Wednesday, October 12, 2016

On Sweetness and Flowers

"French scientists identified a gene that's far more active in a heavily scented kind of rose than in a type with little odor. This gene, which produces an enzyme, revealed the odor-producing process."

Roses have not been designed over centuries of human endeavor to smell good, but to look good. Roses may have been initially valued for their heavenly scent, but over time, they have been selected for reasons of visual beauty.

A selection from Hidden Scents:
Crossing as often as it does with the Food Industry, Fragrance is often interpreted to the mind as taste. “Sweet” is frequently used as an olfactory descriptor. However, calling caramel-smell Sweet is not a chemical consequence of the molecule, but an effect of memory. If sucrose is paired with an odor, any odor, it will eventually “smell sweet”. The potential effect on odor perception that is cued by such multi-sensory information is thought to be the minimization of “perceptual dissonance between the dominant sense (vision) and the minor sense” (Wilson & Stevenson 2006).

Smells are not just Sweet; Castoreum is Umami, and Body Odor, Sour. Yet something about the word, the taste, and the smell of “Sweet” is linked together, and can be evidenced in the fact that the word “sweet” is the most commonly used sub-category heading in the Aldrich catalog (2013), which is a chemical clearinghouse for Flavor and Fragrance scientists. The biases and idiosyncrasies inherent in the Aldrich Catalog as a universal aroma reference are immediate and comprehensive. The catalog is a flavor tool, first of all, and as a commercially-driven pursuit flavor reigns supreme over fragrance alone. The fact that “Sweet” as a sub-category has the most centrality (it falls under Balsamic, Woody, Fruity and Minty) could relate to a confluence of the pervasive availability of sweet aromas, or the sweet-tooth of a certain society, or that there really is something sensually similar about the relative phenomena. Unresolved in that matter, we can scrape-together at least that the description of a smell will tend to be communicated via other, more intentionally-simulable channels of association – anything but the olfactory-specific semantic network of experience, because of course, such a thing is so halting and reluctant in its cooperation, if at all.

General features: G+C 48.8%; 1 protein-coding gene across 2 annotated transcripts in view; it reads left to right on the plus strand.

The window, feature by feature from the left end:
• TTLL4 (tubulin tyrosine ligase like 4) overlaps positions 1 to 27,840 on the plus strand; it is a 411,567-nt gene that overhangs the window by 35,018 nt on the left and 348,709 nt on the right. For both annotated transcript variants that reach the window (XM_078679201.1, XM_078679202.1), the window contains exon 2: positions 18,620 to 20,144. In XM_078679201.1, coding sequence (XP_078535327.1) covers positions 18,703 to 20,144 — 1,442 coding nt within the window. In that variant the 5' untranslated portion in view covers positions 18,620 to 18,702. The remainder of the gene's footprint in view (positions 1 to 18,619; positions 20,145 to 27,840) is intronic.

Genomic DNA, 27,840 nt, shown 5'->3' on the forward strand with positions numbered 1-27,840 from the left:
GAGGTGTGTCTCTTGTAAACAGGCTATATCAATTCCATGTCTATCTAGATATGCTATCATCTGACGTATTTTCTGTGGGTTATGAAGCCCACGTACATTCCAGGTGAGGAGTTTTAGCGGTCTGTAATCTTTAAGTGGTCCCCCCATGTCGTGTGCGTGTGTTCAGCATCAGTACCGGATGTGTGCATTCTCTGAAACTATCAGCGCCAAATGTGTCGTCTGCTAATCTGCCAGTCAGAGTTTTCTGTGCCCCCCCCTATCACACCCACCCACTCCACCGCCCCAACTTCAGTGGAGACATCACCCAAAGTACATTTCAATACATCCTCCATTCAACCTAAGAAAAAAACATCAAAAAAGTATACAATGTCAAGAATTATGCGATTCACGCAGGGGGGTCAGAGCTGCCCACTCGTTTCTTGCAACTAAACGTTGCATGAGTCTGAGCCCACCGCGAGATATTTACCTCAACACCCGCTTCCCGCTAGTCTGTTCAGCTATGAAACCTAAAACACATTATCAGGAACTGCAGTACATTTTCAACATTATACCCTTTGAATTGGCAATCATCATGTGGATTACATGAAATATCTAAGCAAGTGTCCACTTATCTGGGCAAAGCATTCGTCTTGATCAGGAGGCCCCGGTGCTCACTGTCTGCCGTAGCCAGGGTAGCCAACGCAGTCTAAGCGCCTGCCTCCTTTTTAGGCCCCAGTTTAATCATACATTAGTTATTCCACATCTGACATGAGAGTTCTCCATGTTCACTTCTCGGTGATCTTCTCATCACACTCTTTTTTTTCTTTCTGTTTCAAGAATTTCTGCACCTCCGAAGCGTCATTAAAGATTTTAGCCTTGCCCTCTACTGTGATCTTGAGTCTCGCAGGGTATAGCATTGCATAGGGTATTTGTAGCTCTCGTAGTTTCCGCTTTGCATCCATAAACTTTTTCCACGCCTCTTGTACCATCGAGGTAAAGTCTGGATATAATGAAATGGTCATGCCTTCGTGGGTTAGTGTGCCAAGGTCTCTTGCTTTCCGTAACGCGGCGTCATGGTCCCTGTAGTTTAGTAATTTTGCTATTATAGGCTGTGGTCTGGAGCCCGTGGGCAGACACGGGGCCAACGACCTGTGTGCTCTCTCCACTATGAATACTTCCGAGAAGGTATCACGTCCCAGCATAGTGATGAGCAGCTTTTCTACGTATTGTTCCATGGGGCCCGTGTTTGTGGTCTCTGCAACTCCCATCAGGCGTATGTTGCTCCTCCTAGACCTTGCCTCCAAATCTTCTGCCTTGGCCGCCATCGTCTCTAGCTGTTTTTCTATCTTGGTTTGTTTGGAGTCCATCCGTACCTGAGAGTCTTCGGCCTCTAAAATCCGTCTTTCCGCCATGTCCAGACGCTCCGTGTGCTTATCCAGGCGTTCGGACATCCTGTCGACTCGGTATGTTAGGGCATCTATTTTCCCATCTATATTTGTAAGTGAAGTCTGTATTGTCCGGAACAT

In parallel to this gustatory congruency of Sweetness, it is a curious thing to consider: are Florals such an extensive part of the perfumer’s repertoire because of their associated visual aesthetic beauty? David Howes responds in telling of his work with the Papa New Guinean Kwoma people (Howes 2002:76). He presents plastic cards impregnated with scent, and painted with a corresponding color (cinnamon is brown, coconut is white, etc.). When surveyed on the most-liked odor, respondents voted Rose in the vast majority. After having hidden the red-colored Rose scent in an envelope, however, the overwhelming preference disappeared (along with Howes’ search for a universal aroma preference, √† la Berlin and Kay, 1969).

Berlin B & Kay P (1969). Basic Color Terms: Their Universality and Evolution. Berkeley: University of California Press.
Howes D (2002). Nose-wise: Olfactory Metaphors in Mind. In: Olfaction, Taste, and Cognition, ed. C Rouby, B Schaal, D Dubois, R Gervais, & A Holley, pp. 67-81. Cambridge, U.K: Cambridge University Press.